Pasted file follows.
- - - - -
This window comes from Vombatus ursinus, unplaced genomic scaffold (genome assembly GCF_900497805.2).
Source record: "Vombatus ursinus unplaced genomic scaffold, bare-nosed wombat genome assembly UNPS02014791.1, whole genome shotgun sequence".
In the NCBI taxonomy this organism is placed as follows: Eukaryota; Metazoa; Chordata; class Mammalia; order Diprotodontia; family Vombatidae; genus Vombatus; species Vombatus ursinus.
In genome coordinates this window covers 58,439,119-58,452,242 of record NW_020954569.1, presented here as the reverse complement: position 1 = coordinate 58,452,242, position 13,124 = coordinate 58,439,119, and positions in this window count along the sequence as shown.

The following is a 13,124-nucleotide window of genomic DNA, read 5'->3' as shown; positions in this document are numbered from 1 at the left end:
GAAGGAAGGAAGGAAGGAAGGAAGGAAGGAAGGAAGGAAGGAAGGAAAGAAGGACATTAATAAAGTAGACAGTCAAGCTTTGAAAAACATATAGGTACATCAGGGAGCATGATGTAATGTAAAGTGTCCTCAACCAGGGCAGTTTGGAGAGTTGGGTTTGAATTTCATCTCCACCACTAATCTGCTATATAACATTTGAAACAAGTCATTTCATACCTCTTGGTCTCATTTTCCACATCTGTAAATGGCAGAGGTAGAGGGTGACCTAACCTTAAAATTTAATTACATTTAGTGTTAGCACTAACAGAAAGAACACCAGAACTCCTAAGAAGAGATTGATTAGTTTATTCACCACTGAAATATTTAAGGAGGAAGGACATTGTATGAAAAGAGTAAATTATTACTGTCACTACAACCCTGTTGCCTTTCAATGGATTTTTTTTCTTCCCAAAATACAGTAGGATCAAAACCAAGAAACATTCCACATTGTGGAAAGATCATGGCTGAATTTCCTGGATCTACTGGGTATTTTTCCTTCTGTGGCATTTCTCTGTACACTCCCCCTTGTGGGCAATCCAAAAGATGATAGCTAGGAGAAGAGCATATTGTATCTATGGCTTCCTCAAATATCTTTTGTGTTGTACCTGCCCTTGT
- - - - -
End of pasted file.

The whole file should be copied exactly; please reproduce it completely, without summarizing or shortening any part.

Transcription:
This window comes from Vombatus ursinus, unplaced genomic scaffold (genome assembly GCF_900497805.2).
Source record: "Vombatus ursinus unplaced genomic scaffold, bare-nosed wombat genome assembly UNPS02014791.1, whole genome shotgun sequence".
In the NCBI taxonomy this organism is placed as follows: Eukaryota; Metazoa; Chordata; class Mammalia; order Diprotodontia; family Vombatidae; genus Vombatus; species Vombatus ursinus.
In genome coordinates this window covers 58,439,119-58,452,242 of record NW_020954569.1, presented here as the reverse complement: position 1 = coordinate 58,452,242, position 13,124 = coordinate 58,439,119, and positions in this window count along the sequence as shown.

The following is a 13,124-nucleotide window of genomic DNA, read 5'->3' as shown; positions in this document are numbered from 1 at the left end:
GAAGGAAGGAAGGAAGGAAGGAAGGAAGGAAGGAAGGAAGGAAGGAAAGAAGGACATTAATAAAGTAGACAGTCAAGCTTTGAAAAACATATAGGTACATCAGGGAGCATGATGTAATGTAAAGTGTCCTCAACCAGGGCAGTTTGGAGAGTTGGGTTTGAATTTCATCTCCACCACTAATCTGCTATATAACATTTGAAACAAGTCATTTCATACCTCTTGGTCTCATTTTCCACATCTGTAAATGGCAGAGGTAGAGGGTGACCTAACCTTAAAATTTAATTACATTTAGTGTTAGCACTAACAGAAAGAACACCAGAACTCCTAAGAAGAGATTGATTAGTTTATTCACCACTGAAATATTTAAGGAGGAAGGACATTGTATGAAAAGAGTAAATTATTACTGTCACTACAACCCTGTTGCCTTTCAATGGATTTTTTTTCTTCCCAAAATACAGTAGGATCAAAACCAAGAAACATTCCACATTGTGGAAAGATCATGGCTGAATTTCCTGGATCTACTGGGTATTTTTCCTTCTGTGGCATTTCTCTGTACACTCCCCCTTGTGGGCAATCCAAAAGATGATAGCTAGGAGAAGAGCATATTGTATCTATGGCTTCCTCAAATATCTTTTGTGTTGTACCTGCCCTTGT